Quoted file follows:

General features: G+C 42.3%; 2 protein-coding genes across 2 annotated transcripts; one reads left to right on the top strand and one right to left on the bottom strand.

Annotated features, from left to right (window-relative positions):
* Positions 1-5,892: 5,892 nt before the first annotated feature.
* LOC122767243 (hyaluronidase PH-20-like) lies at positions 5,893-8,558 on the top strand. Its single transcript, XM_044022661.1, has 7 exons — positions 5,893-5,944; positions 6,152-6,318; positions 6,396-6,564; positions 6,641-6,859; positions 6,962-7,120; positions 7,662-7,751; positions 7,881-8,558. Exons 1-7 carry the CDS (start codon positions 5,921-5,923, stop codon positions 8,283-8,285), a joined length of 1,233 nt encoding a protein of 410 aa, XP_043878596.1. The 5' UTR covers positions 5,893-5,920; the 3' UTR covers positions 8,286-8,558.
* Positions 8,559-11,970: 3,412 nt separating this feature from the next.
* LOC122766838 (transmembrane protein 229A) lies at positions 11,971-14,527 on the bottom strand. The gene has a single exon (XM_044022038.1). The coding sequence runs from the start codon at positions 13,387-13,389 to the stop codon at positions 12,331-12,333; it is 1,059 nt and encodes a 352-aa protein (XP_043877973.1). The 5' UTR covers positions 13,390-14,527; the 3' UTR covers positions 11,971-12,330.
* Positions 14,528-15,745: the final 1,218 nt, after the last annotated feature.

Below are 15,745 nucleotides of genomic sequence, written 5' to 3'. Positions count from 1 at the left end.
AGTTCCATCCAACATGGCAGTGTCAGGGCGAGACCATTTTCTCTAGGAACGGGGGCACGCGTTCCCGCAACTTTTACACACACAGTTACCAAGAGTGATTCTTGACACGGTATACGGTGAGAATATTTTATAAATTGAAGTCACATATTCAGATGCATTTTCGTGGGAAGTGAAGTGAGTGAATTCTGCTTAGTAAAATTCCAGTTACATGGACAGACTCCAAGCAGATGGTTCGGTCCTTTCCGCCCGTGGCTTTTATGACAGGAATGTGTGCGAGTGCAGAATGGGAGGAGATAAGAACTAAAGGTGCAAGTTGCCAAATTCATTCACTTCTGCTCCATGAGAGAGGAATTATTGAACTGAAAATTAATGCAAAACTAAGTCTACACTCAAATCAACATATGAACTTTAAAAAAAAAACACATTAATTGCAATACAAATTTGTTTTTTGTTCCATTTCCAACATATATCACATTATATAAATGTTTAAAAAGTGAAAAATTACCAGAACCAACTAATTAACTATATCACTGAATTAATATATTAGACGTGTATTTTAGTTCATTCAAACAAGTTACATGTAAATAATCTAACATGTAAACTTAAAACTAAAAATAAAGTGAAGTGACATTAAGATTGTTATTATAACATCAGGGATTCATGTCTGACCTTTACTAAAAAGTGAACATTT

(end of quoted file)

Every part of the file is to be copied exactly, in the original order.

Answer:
General features: G+C 42.3%; 2 protein-coding genes across 2 annotated transcripts; one reads left to right on the top strand and one right to left on the bottom strand.

Annotated features, from left to right (window-relative positions):
* Positions 1-5,892: 5,892 nt before the first annotated feature.
* LOC122767243 (hyaluronidase PH-20-like) lies at positions 5,893-8,558 on the top strand. Its single transcript, XM_044022661.1, has 7 exons — positions 5,893-5,944; positions 6,152-6,318; positions 6,396-6,564; positions 6,641-6,859; positions 6,962-7,120; positions 7,662-7,751; positions 7,881-8,558. Exons 1-7 carry the CDS (start codon positions 5,921-5,923, stop codon positions 8,283-8,285), a joined length of 1,233 nt encoding a protein of 410 aa, XP_043878596.1. The 5' UTR covers positions 5,893-5,920; the 3' UTR covers positions 8,286-8,558.
* Positions 8,559-11,970: 3,412 nt separating this feature from the next.
* LOC122766838 (transmembrane protein 229A) lies at positions 11,971-14,527 on the bottom strand. The gene has a single exon (XM_044022038.1). The coding sequence runs from the start codon at positions 13,387-13,389 to the stop codon at positions 12,331-12,333; it is 1,059 nt and encodes a 352-aa protein (XP_043877973.1). The 5' UTR covers positions 13,390-14,527; the 3' UTR covers positions 11,971-12,330.
* Positions 14,528-15,745: the final 1,218 nt, after the last annotated feature.

Below are 15,745 nucleotides of genomic sequence, written 5' to 3'. Positions count from 1 at the left end.
AGTTCCATCCAACATGGCAGTGTCAGGGCGAGACCATTTTCTCTAGGAACGGGGGCACGCGTTCCCGCAACTTTTACACACACAGTTACCAAGAGTGATTCTTGACACGGTATACGGTGAGAATATTTTATAAATTGAAGTCACATATTCAGATGCATTTTCGTGGGAAGTGAAGTGAGTGAATTCTGCTTAGTAAAATTCCAGTTACATGGACAGACTCCAAGCAGATGGTTCGGTCCTTTCCGCCCGTGGCTTTTATGACAGGAATGTGTGCGAGTGCAGAATGGGAGGAGATAAGAACTAAAGGTGCAAGTTGCCAAATTCATTCACTTCTGCTCCATGAGAGAGGAATTATTGAACTGAAAATTAATGCAAAACTAAGTCTACACTCAAATCAACATATGAACTTTAAAAAAAAAACACATTAATTGCAATACAAATTTGTTTTTTGTTCCATTTCCAACATATATCACATTATATAAATGTTTAAAAAGTGAAAAATTACCAGAACCAACTAATTAACTATATCACTGAATTAATATATTAGACGTGTATTTTAGTTCATTCAAACAAGTTACATGTAAATAATCTAACATGTAAACTTAAAACTAAAAATAAAGTGAAGTGACATTAAGATTGTTATTATAACATCAGGGATTCATGTCTGACCTTTACTAAAAAGTGAACATTT